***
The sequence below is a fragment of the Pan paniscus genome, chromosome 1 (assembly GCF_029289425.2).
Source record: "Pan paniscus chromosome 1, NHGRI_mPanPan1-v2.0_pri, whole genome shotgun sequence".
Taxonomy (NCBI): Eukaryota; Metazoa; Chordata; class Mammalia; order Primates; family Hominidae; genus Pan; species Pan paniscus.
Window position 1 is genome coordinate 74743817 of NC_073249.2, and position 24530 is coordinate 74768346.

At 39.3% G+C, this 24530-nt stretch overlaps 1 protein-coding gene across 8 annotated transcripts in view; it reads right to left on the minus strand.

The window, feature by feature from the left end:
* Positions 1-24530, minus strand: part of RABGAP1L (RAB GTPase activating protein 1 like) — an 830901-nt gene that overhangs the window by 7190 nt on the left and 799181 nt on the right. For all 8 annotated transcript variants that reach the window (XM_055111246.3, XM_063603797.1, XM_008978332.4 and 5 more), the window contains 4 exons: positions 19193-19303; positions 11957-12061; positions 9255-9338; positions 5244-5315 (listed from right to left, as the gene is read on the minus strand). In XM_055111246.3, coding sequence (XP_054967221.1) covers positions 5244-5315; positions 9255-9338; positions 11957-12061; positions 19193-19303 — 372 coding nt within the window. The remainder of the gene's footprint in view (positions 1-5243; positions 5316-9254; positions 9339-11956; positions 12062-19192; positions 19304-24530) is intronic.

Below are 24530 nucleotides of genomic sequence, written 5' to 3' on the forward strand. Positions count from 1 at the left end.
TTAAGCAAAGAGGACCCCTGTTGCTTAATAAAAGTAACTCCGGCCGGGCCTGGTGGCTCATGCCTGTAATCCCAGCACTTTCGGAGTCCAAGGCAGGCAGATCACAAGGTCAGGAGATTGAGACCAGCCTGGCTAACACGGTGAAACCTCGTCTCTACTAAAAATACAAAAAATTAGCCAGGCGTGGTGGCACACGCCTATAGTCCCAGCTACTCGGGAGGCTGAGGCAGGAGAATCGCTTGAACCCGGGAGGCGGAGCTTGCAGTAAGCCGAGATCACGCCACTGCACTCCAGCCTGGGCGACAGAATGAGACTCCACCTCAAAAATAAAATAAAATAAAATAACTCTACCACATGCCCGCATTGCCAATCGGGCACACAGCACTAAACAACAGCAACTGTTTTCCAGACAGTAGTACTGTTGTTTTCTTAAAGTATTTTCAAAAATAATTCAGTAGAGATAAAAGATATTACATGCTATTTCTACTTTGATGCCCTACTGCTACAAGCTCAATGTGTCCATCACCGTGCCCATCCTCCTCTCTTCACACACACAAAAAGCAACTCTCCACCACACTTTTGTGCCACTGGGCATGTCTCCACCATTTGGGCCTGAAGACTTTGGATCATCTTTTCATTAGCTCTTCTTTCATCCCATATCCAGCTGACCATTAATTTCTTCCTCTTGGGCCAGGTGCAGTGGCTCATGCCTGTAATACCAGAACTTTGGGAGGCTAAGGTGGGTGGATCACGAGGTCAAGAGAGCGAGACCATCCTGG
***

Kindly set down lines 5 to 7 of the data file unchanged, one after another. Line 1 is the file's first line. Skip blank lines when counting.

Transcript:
At 39.3% G+C, this 24530-nt stretch overlaps 1 protein-coding gene across 8 annotated transcripts in view; it reads right to left on the minus strand.

The window, feature by feature from the left end:
* Positions 1-24530, minus strand: part of RABGAP1L (RAB GTPase activating protein 1 like) — an 830901-nt gene that overhangs the window by 7190 nt on the left and 799181 nt on the right. For all 8 annotated transcript variants that reach the window (XM_055111246.3, XM_063603797.1, XM_008978332.4 and 5 more), the window contains 4 exons: positions 19193-19303; positions 11957-12061; positions 9255-9338; positions 5244-5315 (listed from right to left, as the gene is read on the minus strand). In XM_055111246.3, coding sequence (XP_054967221.1) covers positions 5244-5315; positions 9255-9338; positions 11957-12061; positions 19193-19303 — 372 coding nt within the window. The remainder of the gene's footprint in view (positions 1-5243; positions 5316-9254; positions 9339-11956; positions 12062-19192; positions 19304-24530) is intronic.